I stopped by my unit earlier in the week and one of the full-timers gave me this article from a recent Army Times. It seems enough people in the military are starting to use running shoes like the Vibram Five Fingers that I have so often raved about, that the military has decided it needs an ‘official position’ on the shoes. I suspect this is because traditionalists think they’re ‘weird’ and somehow ‘unmilitary’ (unlike those Nikes or Asics which ooze warrior spirit). Predictably, every service is coming up with its own rules:
Marine Corps leaders say no problem. Navy leaders say no way. Top Air Force leaders have cleared them for takeoff…
And embodying the contradictions that define the Army…
The sergeant major of the Army is thinking about training for his next marathon in them, but Army officials have banned them from the PT test…
Unit commanders have the authority to (dis)allow them in unit physical training but they can’t be used in the physical fitness test. Why?
…worries they might give some soldiers an unfair advantage.
C’mon guys. They aren’t ACME rocket shoes or have springs in them. Saying these things would give you an unfair advantage is just stupid. Since they’re designed to replicate barefoot running (and really all they do is provide a thin layer of rubber under your foot to protect it from abrasions and punctures) what the Army is really saying is that they want to maintain the disadvantage of making soldiers more susceptible to injury and poorer performance by requiring the use of traditional running shoes. I think this was the same dopey argument used in opposing the use of running shoes in the first place and defending the use of combat boots in physical fitness training. Hey, but don’t take my word for it:
Down at Kandahar, however, military doctors are encouraging their use and even prescribing them for recovering runners.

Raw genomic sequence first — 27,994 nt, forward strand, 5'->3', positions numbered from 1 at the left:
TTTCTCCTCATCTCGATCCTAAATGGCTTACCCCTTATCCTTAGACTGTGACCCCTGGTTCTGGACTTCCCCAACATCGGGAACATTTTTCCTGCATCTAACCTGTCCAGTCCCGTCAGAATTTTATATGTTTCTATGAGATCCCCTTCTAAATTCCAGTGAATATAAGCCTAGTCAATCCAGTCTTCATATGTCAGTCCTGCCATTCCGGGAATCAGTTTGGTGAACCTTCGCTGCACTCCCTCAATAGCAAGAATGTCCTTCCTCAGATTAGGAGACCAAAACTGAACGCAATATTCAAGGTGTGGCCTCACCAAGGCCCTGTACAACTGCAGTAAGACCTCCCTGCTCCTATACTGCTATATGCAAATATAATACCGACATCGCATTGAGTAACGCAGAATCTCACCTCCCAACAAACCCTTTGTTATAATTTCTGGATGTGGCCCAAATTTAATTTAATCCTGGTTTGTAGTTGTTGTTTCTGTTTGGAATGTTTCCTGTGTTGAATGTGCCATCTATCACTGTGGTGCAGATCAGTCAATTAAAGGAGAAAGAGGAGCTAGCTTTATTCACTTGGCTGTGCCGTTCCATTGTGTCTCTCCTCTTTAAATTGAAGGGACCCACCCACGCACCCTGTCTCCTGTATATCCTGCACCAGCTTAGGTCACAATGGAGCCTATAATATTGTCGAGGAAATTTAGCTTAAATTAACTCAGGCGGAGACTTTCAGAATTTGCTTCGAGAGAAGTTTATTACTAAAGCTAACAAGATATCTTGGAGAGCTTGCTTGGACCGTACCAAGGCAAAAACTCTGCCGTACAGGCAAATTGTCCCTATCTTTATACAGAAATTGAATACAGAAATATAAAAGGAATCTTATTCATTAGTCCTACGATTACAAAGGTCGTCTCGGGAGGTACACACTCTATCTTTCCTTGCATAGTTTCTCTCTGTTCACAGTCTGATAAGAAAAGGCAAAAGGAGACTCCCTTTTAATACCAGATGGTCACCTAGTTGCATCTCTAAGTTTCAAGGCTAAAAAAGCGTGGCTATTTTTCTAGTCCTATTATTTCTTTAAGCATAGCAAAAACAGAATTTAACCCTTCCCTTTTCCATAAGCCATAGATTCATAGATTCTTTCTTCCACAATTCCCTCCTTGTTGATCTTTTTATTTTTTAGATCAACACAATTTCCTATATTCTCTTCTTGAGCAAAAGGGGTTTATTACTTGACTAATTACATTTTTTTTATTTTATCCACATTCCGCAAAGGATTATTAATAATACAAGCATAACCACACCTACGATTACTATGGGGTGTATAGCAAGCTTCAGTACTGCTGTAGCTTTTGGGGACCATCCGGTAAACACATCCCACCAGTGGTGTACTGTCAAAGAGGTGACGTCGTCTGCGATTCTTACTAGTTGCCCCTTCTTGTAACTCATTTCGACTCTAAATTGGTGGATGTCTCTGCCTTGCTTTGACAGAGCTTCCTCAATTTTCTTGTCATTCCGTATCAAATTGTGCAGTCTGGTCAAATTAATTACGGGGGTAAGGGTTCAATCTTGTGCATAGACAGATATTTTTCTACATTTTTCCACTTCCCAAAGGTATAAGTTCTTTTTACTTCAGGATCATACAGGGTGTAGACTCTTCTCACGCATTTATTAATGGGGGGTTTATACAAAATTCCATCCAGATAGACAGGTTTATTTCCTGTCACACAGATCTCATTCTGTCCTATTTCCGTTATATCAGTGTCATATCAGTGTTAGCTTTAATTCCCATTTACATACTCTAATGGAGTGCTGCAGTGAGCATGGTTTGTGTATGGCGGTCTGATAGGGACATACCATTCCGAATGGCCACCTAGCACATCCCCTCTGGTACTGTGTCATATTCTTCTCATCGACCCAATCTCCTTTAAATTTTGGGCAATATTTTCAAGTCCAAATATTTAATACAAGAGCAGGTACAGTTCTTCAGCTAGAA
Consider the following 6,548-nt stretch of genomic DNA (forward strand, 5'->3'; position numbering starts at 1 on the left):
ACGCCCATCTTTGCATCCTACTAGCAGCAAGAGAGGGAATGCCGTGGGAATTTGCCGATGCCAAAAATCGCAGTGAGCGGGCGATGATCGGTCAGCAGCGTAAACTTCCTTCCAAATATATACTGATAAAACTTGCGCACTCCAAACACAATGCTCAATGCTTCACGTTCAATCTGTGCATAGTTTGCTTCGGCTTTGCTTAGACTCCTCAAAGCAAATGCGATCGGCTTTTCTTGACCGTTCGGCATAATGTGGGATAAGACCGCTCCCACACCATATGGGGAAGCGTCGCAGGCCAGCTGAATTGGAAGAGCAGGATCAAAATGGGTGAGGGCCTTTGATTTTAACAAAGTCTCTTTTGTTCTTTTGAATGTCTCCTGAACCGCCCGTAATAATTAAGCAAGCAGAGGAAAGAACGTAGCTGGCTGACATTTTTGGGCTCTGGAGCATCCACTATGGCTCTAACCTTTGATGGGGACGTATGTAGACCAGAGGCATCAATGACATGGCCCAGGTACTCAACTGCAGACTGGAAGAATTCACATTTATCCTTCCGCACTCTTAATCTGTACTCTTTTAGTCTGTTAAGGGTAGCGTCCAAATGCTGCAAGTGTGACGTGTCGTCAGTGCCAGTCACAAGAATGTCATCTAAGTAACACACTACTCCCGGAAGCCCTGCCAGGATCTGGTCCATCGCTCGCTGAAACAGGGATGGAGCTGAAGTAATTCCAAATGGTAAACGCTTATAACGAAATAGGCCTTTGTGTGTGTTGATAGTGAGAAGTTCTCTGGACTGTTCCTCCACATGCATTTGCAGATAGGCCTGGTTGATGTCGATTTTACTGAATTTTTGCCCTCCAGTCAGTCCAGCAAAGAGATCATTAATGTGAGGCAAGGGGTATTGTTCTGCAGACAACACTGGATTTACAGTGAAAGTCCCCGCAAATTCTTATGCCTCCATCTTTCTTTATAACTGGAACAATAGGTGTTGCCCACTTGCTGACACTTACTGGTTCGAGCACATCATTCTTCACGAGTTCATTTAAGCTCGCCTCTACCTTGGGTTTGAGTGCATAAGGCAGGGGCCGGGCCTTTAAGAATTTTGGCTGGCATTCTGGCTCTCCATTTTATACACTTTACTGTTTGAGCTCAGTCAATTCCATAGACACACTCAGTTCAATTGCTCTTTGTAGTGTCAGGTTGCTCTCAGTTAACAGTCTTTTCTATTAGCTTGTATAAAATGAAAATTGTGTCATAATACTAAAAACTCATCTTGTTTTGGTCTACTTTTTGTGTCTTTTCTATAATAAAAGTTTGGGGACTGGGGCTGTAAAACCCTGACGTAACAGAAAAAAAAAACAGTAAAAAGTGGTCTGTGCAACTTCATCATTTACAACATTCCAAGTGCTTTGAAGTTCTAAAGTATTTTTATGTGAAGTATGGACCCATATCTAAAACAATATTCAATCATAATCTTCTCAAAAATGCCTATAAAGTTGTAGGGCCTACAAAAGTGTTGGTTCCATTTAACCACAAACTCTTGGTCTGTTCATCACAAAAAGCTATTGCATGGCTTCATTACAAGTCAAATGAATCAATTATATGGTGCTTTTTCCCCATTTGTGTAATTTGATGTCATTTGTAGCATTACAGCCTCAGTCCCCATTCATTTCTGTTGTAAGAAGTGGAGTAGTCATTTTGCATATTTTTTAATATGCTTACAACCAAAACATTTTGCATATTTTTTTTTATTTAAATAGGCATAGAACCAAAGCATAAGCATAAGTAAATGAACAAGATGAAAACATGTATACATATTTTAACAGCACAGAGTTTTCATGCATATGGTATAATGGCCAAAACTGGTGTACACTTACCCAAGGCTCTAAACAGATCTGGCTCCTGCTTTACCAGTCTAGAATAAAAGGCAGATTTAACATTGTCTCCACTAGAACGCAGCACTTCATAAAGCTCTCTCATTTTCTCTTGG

“VFFs are the best thing out there for rehabilitating lower extremity injuries,” says Navy doctor and physical therapist Lt. Cmdr. John Mahoney at Kandahar.
There are a couple of us at my unit that use these and we’ve accepted the scorn ‘traditionalists’ throw our way. One particularly sweet moment was when a few of us were leaving the base gym while some SF soldiers were there. One stopped me to talk about the Five Fingers and mentioned how much he loved them.
Whoa…two seconds later, guys who were suggesting that my shoes could guarantee me entry in the San Francisco Gay Pride parade were suddenly agreeing at how cool they were and how they needed to get a pair. In short, the same thing the commander above noticed:
“Once Navy SEALs start wearing them, everybody in Virginia Beach wants to wear them,” he says.
I get the fact that my rather scrawny physique doesn’t exactly exude credibility when it comes to physical fitness issues but give me some credit here.
Anyway, I haven’t run in traditional running shoes for well over a year now and was hoping to use my five fingers on my PT test next month. Well, nertz to that, I guess. That might make things a bit difficult since you do have to change the way you run when you switch back to running shoes. Oh well, at least I’ll have a built in excuse if my running time isn’t any good.